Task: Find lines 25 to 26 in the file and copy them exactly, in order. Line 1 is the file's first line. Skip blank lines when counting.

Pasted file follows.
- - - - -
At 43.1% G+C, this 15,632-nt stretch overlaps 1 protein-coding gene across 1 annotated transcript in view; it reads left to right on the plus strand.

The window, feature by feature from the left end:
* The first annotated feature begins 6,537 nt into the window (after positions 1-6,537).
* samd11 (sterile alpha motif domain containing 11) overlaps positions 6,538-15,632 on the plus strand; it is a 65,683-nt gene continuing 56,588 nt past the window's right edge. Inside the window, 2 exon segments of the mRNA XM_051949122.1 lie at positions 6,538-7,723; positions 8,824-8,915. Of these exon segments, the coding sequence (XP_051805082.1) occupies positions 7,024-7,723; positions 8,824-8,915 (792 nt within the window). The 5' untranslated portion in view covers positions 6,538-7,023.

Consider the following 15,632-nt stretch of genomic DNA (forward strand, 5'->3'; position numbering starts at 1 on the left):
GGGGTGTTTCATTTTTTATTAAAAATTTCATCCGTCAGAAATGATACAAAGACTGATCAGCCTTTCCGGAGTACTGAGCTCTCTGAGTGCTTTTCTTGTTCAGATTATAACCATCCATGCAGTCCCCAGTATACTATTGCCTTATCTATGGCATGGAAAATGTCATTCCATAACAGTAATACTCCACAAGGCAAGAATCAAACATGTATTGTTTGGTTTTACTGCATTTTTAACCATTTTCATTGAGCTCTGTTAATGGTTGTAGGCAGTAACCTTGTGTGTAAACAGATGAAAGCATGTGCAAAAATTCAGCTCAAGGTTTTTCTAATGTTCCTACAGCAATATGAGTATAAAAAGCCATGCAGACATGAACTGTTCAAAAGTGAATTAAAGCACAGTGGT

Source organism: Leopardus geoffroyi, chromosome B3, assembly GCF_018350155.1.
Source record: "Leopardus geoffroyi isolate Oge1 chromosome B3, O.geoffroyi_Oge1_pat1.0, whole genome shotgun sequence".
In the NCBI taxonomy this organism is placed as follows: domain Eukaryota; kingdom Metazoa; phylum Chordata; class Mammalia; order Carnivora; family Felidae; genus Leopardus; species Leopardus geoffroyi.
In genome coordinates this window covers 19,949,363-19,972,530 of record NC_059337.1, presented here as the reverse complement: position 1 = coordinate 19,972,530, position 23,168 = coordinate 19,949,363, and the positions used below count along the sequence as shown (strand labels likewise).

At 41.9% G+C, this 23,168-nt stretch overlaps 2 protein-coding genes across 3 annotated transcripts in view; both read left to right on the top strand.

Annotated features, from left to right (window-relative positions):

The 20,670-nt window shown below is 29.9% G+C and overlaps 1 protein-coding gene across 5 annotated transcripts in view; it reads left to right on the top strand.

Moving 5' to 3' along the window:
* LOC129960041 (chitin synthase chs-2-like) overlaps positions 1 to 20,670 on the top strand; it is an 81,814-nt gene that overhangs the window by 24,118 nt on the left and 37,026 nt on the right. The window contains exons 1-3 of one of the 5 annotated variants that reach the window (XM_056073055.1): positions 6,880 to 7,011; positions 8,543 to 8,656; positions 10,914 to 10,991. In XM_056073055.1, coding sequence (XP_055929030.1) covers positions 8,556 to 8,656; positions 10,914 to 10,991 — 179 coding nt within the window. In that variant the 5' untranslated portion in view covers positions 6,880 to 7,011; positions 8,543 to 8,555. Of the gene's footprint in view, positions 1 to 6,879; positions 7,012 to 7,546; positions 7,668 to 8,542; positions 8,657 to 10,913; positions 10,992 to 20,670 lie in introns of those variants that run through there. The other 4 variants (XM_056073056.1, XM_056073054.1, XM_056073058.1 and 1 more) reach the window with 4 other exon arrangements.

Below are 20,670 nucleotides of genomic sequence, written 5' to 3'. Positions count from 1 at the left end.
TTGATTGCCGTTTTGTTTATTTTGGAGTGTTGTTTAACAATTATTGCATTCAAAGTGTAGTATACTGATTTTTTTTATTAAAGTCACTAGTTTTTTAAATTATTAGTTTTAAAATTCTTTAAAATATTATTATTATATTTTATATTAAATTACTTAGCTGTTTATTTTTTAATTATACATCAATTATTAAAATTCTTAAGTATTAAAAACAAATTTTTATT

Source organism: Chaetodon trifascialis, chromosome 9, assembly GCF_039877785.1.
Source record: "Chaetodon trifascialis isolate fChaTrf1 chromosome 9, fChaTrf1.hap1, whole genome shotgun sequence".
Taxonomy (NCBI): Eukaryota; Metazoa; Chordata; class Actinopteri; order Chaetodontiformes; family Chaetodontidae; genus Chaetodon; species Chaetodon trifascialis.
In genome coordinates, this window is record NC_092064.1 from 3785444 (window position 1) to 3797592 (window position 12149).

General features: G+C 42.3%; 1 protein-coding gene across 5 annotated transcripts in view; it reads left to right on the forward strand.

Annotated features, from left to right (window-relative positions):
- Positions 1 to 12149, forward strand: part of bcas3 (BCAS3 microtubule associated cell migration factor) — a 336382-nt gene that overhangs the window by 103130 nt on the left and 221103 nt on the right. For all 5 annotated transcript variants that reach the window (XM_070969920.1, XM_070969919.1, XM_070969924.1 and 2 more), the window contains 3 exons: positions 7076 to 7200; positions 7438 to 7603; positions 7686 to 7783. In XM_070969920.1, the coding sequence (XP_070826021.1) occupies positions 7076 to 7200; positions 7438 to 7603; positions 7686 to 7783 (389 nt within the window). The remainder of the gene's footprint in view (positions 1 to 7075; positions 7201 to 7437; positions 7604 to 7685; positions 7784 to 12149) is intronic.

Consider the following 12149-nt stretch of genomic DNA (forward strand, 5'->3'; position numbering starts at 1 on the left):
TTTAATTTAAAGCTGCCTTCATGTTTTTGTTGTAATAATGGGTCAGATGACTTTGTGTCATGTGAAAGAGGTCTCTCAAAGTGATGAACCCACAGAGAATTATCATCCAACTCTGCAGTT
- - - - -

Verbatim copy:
Consider the following 12149-nt stretch of genomic DNA (forward strand, 5'->3'; position numbering starts at 1 on the left):
TTTAATTTAAAGCTGCCTTCATGTTTTTGTTGTAATAATGGGTCAGATGACTTTGTGTCATGTGAAAGAGGTCTCTCAAAGTGATGAACCCACAGAGAATTATCATCCAACTCTGCAGTT